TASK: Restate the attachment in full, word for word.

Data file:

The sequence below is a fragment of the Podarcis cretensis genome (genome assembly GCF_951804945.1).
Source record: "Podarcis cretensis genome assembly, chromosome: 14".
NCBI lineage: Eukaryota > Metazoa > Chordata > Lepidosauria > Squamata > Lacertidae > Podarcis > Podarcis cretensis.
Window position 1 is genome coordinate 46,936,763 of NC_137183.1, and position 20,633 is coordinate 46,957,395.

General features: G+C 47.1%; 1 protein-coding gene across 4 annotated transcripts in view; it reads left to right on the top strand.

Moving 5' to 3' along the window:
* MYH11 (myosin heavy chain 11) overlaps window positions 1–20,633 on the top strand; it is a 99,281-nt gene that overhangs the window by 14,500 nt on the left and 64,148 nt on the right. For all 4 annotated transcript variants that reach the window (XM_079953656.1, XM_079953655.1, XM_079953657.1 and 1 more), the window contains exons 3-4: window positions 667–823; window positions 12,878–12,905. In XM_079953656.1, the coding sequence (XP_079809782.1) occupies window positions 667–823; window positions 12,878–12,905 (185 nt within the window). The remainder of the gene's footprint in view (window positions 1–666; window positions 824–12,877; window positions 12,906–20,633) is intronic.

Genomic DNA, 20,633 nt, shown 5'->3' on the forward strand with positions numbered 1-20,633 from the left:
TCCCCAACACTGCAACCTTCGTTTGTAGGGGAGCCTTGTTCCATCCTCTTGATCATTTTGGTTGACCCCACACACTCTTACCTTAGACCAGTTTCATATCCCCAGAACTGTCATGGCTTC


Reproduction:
The sequence below is a fragment of the Podarcis cretensis genome (genome assembly GCF_951804945.1).
Source record: "Podarcis cretensis genome assembly, chromosome: 14".
NCBI lineage: Eukaryota > Metazoa > Chordata > Lepidosauria > Squamata > Lacertidae > Podarcis > Podarcis cretensis.
Window position 1 is genome coordinate 46,936,763 of NC_137183.1, and position 20,633 is coordinate 46,957,395.

General features: G+C 47.1%; 1 protein-coding gene across 4 annotated transcripts in view; it reads left to right on the top strand.

Moving 5' to 3' along the window:
* MYH11 (myosin heavy chain 11) overlaps window positions 1–20,633 on the top strand; it is a 99,281-nt gene that overhangs the window by 14,500 nt on the left and 64,148 nt on the right. For all 4 annotated transcript variants that reach the window (XM_079953656.1, XM_079953655.1, XM_079953657.1 and 1 more), the window contains exons 3-4: window positions 667–823; window positions 12,878–12,905. In XM_079953656.1, the coding sequence (XP_079809782.1) occupies window positions 667–823; window positions 12,878–12,905 (185 nt within the window). The remainder of the gene's footprint in view (window positions 1–666; window positions 824–12,877; window positions 12,906–20,633) is intronic.

Genomic DNA, 20,633 nt, shown 5'->3' on the forward strand with positions numbered 1-20,633 from the left:
TCCCCAACACTGCAACCTTCGTTTGTAGGGGAGCCTTGTTCCATCCTCTTGATCATTTTGGTTGACCCCACACACTCTTACCTTAGACCAGTTTCATATCCCCAGAACTGTCATGGCTTC